When Margaret Wright, her mathematician husband Tim, and their three children moved to their 1910 Dutch Colonial house in Roland Park in 1965 she says, “There was one border in the back and bright, screaming red azaleas around the foundation.” A lot has changed in 50 years on the one-eighth acre around their spacious duplex.
The house facing Stony Run and the trail that follows the old Ma and Pa (Maryland and Pennsylvania) rail bed has a decidedly country ambiance. In the family’s early days there, it felt even more rustic. “The park was wild then, more trees and vines,” Wright says. “The kids fell in the stream once a day for 15 years. We used manure from a horse down the street in the garden.”
Wright started her garden in the backyard with no plan. She dug and planted favorite plants like hellebores transplanted from her family’s home in upstate New York. Little did she know that one day she’d have a prized hellebore collection that
includes many unusual varieties and some grown from seed.
In the mid-1970s, the family spent a year in Cambridge, England—a trip that would inspire fond memories…and plant the seed for a major garden transformation. “We rented a house with a big back garden, and that’s when the bug bit,” says Wright.
After returning to Baltimore, she called Kurt Bluemel, a young, rising-star designer and plantsman, who by the time of his death in 2014 was nationally renowned for his naturalistic use of grasses and perennials.
“I asked him to come make my backyard more interesting,” Wright says.
In 1976, Bluemel set about transforming the hardscape so Wright could begin the next stage of gardening on good “bones.” He moved the bike shed and back patio, outlined a curvaceous side garden, moved some trees and installed boulders in the back (a novel idea at the time). He sited a natural-looking pond and fountain in a spot that connected the side and back gardens. A neighbor’s mature oak tree continued to make it a shade garden, but Bluemel opened up the space, created movement and a graceful sweep around the house.
“The pond is still the main focus,” says Wright, who adds that Blumel also installed fine plants like long-stalk holly, sweet bay magnolia, autumn blooming camellias and a white crape myrtle, which was new back then. All still thrive today.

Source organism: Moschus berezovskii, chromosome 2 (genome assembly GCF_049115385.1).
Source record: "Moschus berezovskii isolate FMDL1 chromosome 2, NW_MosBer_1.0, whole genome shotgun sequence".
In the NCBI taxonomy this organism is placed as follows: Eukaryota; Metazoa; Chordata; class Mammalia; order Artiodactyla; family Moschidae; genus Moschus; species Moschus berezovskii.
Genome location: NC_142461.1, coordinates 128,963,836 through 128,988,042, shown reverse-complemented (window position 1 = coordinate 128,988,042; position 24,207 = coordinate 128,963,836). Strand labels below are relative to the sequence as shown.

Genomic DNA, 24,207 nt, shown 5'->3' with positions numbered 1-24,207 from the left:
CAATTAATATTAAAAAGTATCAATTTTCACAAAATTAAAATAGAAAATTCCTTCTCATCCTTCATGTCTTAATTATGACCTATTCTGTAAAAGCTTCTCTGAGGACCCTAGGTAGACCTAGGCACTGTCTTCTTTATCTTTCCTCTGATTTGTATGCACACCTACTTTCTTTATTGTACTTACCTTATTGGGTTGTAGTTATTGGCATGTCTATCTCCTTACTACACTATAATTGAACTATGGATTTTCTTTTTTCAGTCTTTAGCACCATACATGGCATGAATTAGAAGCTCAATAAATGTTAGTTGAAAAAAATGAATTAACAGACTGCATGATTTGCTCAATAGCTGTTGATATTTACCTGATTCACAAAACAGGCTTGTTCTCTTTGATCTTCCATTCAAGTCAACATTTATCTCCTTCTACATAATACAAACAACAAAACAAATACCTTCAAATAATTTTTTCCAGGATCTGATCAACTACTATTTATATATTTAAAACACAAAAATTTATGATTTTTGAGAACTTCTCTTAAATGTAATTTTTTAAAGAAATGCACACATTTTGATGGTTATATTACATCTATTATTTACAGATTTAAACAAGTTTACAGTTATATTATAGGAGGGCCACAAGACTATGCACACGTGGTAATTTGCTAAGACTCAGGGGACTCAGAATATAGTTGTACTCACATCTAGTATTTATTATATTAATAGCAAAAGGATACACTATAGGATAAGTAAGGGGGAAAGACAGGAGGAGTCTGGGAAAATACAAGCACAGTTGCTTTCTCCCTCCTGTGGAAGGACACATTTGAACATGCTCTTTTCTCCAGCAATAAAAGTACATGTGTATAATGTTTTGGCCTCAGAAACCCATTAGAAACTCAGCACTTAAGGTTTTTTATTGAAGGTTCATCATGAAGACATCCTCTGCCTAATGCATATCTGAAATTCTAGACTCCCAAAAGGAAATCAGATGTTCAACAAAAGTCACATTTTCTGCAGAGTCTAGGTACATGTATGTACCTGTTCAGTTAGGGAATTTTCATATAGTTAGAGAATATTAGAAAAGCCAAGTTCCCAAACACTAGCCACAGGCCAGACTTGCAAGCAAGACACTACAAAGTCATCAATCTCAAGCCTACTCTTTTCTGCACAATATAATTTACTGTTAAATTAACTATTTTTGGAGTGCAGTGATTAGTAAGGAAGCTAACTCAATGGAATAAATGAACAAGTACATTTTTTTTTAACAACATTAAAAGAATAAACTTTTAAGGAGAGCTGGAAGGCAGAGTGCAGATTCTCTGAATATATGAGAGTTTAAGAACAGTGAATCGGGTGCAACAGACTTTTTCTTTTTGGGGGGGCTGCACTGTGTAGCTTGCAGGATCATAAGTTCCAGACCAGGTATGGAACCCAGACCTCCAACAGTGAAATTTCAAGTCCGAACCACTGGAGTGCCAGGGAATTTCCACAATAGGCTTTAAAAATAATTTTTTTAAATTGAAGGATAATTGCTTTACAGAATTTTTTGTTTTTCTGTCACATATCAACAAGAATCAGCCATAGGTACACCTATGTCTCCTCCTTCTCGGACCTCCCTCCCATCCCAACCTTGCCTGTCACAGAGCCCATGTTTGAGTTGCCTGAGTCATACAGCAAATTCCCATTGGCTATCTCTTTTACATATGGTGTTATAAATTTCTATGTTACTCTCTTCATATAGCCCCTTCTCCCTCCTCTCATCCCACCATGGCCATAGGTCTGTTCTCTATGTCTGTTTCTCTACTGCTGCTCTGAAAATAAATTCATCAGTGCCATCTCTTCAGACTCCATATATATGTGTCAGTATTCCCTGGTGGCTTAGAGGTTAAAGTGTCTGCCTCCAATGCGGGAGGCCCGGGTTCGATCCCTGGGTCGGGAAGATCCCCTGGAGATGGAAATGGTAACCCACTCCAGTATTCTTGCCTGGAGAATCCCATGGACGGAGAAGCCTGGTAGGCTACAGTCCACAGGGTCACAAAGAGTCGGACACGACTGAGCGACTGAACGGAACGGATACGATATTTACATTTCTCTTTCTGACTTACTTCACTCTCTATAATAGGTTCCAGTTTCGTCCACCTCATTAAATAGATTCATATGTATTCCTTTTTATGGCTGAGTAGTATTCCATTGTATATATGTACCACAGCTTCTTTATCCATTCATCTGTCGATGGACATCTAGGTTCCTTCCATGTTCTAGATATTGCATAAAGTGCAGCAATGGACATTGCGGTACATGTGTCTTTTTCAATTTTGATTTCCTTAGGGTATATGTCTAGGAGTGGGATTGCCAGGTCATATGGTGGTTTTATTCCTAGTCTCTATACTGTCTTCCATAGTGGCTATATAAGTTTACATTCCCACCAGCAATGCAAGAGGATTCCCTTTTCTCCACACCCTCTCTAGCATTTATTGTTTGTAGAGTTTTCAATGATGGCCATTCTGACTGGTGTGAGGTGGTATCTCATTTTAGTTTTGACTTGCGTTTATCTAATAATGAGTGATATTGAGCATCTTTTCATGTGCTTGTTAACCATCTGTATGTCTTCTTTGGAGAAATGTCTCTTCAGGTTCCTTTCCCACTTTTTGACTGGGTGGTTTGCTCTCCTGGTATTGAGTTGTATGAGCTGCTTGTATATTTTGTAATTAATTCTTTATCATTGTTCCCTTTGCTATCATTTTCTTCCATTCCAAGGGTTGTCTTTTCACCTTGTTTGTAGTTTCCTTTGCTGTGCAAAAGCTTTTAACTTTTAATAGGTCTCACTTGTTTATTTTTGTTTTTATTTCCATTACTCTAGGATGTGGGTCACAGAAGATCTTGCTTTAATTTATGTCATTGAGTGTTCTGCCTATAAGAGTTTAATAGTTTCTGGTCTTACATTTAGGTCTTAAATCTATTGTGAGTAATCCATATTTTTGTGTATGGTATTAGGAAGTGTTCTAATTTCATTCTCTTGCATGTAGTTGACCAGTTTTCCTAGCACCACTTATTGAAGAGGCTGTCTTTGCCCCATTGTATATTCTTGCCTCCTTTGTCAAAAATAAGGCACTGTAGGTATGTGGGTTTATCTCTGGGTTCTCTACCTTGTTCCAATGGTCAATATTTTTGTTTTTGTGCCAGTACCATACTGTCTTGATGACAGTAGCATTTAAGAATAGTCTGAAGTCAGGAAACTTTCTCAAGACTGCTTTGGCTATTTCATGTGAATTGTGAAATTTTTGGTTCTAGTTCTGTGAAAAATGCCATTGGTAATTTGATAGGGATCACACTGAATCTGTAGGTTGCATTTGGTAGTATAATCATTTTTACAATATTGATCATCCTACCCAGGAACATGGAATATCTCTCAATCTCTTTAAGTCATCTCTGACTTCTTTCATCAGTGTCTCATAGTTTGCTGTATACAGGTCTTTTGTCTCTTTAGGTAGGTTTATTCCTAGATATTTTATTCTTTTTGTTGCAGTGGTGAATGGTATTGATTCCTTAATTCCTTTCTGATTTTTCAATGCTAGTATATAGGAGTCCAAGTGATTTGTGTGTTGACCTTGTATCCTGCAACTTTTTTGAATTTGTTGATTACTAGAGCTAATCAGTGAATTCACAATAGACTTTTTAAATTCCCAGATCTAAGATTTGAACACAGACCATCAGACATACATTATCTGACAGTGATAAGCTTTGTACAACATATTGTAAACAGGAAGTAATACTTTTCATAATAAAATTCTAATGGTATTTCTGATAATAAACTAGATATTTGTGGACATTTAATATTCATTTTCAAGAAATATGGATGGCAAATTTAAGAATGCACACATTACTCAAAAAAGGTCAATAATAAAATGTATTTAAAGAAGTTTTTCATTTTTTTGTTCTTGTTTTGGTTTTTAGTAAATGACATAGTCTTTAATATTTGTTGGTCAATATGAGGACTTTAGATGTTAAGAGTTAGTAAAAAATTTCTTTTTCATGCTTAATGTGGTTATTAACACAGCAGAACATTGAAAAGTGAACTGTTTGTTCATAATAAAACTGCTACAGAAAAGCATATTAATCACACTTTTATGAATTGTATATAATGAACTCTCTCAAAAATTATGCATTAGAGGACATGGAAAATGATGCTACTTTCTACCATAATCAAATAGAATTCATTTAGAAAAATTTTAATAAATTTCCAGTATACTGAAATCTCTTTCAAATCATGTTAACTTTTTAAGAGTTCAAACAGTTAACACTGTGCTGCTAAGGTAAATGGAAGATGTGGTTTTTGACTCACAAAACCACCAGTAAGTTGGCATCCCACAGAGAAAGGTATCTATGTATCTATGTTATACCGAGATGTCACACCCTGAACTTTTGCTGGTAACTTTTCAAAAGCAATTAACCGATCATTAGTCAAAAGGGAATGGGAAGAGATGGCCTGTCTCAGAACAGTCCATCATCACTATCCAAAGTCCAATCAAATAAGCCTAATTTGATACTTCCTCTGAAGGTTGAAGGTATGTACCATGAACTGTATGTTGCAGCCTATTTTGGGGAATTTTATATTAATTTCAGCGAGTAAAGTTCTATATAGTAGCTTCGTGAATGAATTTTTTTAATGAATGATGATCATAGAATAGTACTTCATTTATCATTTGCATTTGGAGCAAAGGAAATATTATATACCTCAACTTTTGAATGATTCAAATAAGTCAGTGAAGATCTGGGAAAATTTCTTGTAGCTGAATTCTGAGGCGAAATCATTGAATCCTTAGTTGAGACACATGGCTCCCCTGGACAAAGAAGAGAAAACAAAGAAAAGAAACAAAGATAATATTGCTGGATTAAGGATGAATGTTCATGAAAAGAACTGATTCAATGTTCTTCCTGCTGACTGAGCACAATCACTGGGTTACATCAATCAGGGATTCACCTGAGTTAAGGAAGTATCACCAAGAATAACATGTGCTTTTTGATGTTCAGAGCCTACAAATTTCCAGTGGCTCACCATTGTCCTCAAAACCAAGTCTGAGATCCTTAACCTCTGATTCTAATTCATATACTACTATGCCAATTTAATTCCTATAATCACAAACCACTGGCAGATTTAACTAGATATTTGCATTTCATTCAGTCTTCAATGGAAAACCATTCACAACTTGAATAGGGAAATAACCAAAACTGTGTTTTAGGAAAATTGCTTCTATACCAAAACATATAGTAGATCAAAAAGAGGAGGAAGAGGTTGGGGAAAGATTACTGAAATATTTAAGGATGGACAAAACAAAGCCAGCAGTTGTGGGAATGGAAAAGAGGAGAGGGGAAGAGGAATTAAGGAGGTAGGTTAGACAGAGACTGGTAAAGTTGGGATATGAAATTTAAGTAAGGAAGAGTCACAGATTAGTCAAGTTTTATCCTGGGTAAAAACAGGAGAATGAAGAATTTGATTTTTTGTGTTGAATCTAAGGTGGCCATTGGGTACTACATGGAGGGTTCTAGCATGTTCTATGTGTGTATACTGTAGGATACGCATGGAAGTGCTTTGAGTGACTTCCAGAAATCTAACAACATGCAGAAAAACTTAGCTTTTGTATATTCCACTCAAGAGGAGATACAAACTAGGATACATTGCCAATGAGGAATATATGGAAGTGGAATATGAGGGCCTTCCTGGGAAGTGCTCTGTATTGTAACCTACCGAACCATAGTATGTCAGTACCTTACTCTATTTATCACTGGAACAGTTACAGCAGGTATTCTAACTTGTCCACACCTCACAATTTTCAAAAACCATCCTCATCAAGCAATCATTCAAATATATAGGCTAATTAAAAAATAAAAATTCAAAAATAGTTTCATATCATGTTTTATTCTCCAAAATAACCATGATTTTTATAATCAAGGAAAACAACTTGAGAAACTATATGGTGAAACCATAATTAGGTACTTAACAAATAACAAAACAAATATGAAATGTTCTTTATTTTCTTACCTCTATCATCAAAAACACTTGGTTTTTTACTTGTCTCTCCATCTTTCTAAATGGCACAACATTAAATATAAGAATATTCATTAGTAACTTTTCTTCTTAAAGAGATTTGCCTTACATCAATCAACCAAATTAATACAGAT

These plants set a benchmark for Wright’s intensifying passion. She joined the Horticultural Society of Maryland, where she learned from lectures, other gardeners and gardens. “We traveled so much with Tim, because of his work, so I started visiting nurseries and gardens during the days when he was at work.”
In the late 1980s, in an effort to reduce the lawn and grow more plants on the sunny front of the house, Wright and Andreas Grothe of New World Gardens, Inc., turned half of the front yard into a garden. This time she created more beds and a feeling of space with a winding flagstone path that connects in two places to the front sidewalk. Grothe also added a low drystone wall and more boulders to unify the front and back gardens.
Then, after her husband’s 1991 sabbatical in Oxford, England, the couple returned and built a family room/kitchen addition overlooking the back garden—bringing more of the “outside” into their home.
By then Wright’s plant knowledge and expertise had expanded to the point that she started her own garden design business called Great Gardens. “I’m interested in how plants grow and the different environments they like, so I advised clients on what sorts of plants would grow best in various locations.”
Although her plant collections are many, they do not look jumbled but like an artistic mosaic. They weave through the gardens and range from many varieties of cyclamen, epimediums, ferns, hellebores and species peonies to ephemerals like unusual wood poppies and mayapples. She also adds in numerous native, drought-tolerant, bird- and bee-attracting plants, plus many unusual bulbs, including some fellow plant-collecting neighbor, Tanya Jones, has given her.
“Tanya has taught me so much about amending the soil,” says Wright, whose focus is finding just the right spot to tuck an addition to an ever-growing collection.
With plants she can no longer use, Wright plants up a green strip by the Stony Run Trail. “With permission of the city years ago, I started planting what I needed to delete,” she says. She also pots up extra plants and sets them on the berm for others to take.
Fully planted gardens keep Wright’s maintenance down and lawn mowing to about 10 minutes. Her biggest challenge is: “Fitting in more plants. That’s why I’ve become very interested in small plants.” And instead of planting in groups of three, five or seven plants, as many gardeners do? “I plant in drifts of one,” she says, borrowing a phrase from esteemed North Carolina nurseryman Tony Avent.